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Heads of Laboratories

Head shot of Nathaniel Heintz
Nathaniel Heintz, Ph.D.
Investigator, Howard Hughes Medical Institute
James and Marilyn Simons Professor
Laboratory of Molecular Biology

Research in Dr. Heintz’s laboratory aims to identify the genes, circuits, cells, macromolecular assemblies, and individual molecules that contribute to the function of the mammalian brain and to its dysfunction in disease. Dr. Heintz and his colleagues use novel approaches based on the manipulation of bacterial artificial chromosomes (BACs) to investigate the mammalian brain’s histological and functional complexities in vivo.

Research in the Heintz laboratory focuses on the following four areas:

Genetic dissection of central nervous system (CNS) cell types and circuits. The Heintz laboratory invented DNA engineering by homologous recombination in E. coli (“recombineering”) and demonstrated that engineered BAC transgenes can be reliably expressed in defined CNS cell types in vivo. Collaborating with Mary E. Hatten, the Heintz laboratory launched the NINDS Gene Expression Nervous System Atlas project (, a large-scale screen using BAC transgenic mice to create an atlas of cellular CNS gene expression. It provides detailed anatomical data on cell types targeted in over 1,500 BAC transgenic mouse lines and provides a library of verified BAC vectors and transgenic mouse lines.

Translational profiling of CNS cell types in health and disease. The Heintz laboratory, in collaboration with Paul Greengard, developed the translating ribosome affinity purification (TRAP) technique. By fusing an affinity tag to a ribosomal protein, TRAP enables the isolation of bound messenger RNAs from a targeted cell type without requiring isolation of that cell type from tissue. The laboratory employs bacTRAP transgenic mice and TRAP profiling to determine molecular constitutions of a wide variety of cell types in the mouse brain and to determine the molecular phenotypes of select cell types in mouse models of autism spectrum and other disorders. TRAP profiling has led to the definition of biochemical pathways whose altered activity contributes to the pathophysiology of CNS disorders.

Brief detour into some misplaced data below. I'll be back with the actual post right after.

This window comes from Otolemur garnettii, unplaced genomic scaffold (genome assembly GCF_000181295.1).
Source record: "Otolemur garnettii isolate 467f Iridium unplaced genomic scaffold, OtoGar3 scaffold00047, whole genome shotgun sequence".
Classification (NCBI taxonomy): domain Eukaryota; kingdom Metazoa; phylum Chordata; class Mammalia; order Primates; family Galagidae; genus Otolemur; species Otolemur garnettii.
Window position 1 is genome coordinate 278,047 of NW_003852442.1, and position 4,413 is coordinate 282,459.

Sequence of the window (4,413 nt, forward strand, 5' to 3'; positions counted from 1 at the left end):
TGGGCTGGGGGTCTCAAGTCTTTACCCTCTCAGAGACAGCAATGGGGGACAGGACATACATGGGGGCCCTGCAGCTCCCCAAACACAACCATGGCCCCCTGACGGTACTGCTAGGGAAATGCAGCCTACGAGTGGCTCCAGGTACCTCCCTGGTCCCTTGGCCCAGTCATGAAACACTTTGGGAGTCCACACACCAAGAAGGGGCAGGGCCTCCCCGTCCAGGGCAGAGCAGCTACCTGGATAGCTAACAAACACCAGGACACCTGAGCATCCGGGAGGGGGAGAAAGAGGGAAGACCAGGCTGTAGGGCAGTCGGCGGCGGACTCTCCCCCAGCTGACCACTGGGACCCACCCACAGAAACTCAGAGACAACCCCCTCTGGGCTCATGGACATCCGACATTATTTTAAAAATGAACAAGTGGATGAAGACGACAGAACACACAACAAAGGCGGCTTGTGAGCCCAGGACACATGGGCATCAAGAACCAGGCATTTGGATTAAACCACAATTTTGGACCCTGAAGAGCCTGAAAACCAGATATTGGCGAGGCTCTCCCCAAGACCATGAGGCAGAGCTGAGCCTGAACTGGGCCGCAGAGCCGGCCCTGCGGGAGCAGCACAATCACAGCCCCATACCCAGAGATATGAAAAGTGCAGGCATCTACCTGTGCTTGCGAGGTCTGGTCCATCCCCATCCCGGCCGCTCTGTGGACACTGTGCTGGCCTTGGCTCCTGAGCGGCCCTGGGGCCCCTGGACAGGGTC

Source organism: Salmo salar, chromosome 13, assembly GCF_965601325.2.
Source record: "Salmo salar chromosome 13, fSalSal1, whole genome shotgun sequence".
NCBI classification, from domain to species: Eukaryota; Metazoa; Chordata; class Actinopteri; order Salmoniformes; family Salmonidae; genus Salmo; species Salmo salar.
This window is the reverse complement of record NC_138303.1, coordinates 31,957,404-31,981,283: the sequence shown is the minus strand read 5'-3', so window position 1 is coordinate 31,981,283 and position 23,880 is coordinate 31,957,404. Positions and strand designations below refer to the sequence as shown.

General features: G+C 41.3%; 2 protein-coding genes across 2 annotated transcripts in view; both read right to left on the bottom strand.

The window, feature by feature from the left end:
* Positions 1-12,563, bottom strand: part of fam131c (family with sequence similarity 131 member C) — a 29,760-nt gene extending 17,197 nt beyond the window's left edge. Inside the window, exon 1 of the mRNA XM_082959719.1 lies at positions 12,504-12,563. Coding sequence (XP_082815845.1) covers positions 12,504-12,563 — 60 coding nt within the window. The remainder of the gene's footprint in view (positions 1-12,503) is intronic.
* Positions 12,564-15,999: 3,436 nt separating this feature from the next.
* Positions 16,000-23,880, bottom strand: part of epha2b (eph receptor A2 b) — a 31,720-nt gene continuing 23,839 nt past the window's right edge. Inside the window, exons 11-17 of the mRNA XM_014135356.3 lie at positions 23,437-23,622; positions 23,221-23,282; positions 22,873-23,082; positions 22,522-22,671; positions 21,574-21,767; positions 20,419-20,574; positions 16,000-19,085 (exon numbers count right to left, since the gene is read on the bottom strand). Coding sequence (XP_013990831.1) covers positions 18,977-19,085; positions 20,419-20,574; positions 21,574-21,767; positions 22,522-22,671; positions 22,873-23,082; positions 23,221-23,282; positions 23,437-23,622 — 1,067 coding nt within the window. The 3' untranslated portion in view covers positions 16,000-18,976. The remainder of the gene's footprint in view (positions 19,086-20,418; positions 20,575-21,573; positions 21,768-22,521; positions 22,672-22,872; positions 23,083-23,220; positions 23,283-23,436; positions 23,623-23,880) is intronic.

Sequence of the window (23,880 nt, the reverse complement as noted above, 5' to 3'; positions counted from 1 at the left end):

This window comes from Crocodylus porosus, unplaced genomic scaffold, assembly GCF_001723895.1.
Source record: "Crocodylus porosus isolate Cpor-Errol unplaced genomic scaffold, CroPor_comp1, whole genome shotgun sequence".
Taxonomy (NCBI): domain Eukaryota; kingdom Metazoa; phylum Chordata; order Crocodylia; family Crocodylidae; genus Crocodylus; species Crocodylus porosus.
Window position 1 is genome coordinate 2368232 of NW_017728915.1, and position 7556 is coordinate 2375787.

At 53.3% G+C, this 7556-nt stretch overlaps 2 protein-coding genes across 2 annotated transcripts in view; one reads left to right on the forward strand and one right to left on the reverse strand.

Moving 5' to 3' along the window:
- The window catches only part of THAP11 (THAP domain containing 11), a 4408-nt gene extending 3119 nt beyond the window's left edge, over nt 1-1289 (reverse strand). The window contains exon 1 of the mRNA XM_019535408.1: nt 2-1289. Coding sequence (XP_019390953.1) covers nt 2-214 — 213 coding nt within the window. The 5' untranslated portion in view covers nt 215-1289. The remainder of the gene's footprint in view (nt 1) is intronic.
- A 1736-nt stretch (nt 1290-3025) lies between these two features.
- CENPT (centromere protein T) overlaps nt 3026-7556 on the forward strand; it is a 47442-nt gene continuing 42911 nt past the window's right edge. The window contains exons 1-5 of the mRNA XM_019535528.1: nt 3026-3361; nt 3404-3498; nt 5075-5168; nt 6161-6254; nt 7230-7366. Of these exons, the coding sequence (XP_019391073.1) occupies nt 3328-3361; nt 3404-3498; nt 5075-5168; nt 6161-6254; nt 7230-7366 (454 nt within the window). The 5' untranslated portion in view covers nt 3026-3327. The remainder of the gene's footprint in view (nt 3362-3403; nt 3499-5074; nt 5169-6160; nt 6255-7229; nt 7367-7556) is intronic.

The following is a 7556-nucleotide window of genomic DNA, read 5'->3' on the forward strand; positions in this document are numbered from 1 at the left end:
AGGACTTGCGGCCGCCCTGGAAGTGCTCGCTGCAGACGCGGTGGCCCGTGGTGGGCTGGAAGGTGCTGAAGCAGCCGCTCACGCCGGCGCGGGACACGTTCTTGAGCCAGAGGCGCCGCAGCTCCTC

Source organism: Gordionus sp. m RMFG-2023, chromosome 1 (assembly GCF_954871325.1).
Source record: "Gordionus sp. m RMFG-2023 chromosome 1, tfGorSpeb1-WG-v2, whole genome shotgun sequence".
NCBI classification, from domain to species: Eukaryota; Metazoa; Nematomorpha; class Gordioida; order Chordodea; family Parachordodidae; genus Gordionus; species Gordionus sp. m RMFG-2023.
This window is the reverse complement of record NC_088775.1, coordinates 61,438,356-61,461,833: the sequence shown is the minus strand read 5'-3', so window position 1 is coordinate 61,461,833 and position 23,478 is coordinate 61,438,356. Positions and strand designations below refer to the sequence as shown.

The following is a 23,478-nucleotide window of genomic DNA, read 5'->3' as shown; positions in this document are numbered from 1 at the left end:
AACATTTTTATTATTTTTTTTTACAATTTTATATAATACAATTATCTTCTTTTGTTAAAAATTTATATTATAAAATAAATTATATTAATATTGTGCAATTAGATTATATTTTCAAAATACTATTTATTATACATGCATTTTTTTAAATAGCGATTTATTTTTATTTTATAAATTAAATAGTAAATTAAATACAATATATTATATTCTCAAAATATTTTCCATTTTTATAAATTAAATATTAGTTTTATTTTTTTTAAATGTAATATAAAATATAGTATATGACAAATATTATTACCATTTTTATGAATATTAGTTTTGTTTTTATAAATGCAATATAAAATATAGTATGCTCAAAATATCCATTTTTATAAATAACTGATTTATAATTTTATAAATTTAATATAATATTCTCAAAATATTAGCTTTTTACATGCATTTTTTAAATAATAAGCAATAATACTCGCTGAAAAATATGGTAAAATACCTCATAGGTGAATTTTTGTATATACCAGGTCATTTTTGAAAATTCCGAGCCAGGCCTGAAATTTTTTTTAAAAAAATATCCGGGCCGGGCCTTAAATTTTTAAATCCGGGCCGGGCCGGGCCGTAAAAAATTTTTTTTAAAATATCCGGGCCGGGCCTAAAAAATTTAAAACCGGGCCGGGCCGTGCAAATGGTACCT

Epigenetic regulation of the neuronal genome: the role of 5-hydroxymethylcytosine (5hmC). Over the last several decades, a strong connection between the presence of 5-methylcytosine (5mC), chromatin organization, and gene expression has been established. The Heintz laboratory discovered 5hmC is present in the mammalian genome and specifically enriched in neurons. Dr. Heintz and his colleagues are addressing the potential implications of 5hmC, a novel epigenetic mark not previously observed in metazoans. Their recent finding that the Rett syndome protein MeCP2 binds with high affinity to 5hmC has stimulated interest in the possible role of 5hmC in neurological disease.

Biochemical mechanisms of neuronal function. As part of investigations into the macromolecular assemblies that govern neuronal function in their native context, the Heintz laboratory, in collaboration with Brian T. Chait, has identified protein components of these complex machines using mass spectroscopy. For example, they characterized the biochemical properties of specific synapse types in the mammalian brain, revealing fundamental biochemical differences between excitatory and inhibitory synapses. Studies such as this demonstrate that in vivo biochemical profiling provides an important avenue toward deciphering the complex phenotypes encountered using conventional genetic perturbations.


B.A. in biology, 1974
Williams College

Ph.D. in biological sciences, 1979
University at Albany, State University of New York


Washington University, 1979–1982


Assistant Professor, 1983–1987
Associate Professor, 1987–1992  
Professor, 1992–
The Rockefeller University

Assistant Investigator, 1987–1988  
Associate Investigator, 1988–1992  
Investigator, 1992–
Howard Hughes Medical Institute


Pew Biomedical Scholar, 1985

Junior Faculty Research Award, American Cancer Society, 1986


Fellow, American Association for the Advancement of Science


Nakajima, M. et al. Oxytocin modulates female sociosexual behavior through a specific class of prefrontal cortical interneurons. Cell 159, 295–305 (2014).

Mellén, M. et al. MeCP2 binds to 5hmC enriched within active genes and accessible chromatin in the nervous system. Cell 151, 1417–1430 (2012).

Schmidt, E.F. et al. Identification of the cortical neurons that mediate antidepressant responses. Cell 149, 1152–1163 (2012).

Kriaucionis, S. and Heintz, N. The nuclear DNA base 5-hydroxymethyl-cytosine is present in Purkinje neurons and the brain. Science 324, 929–930 (2009).

Heiman, M. et al. A translational profiling approach for the molecular characterization of CNS cell types. Cell 135, 738–748 (2008).

Dr. Heintz is a faculty member in the David Rockefeller Graduate Program and the Tri-Institutional M.D.-Ph.D. Program.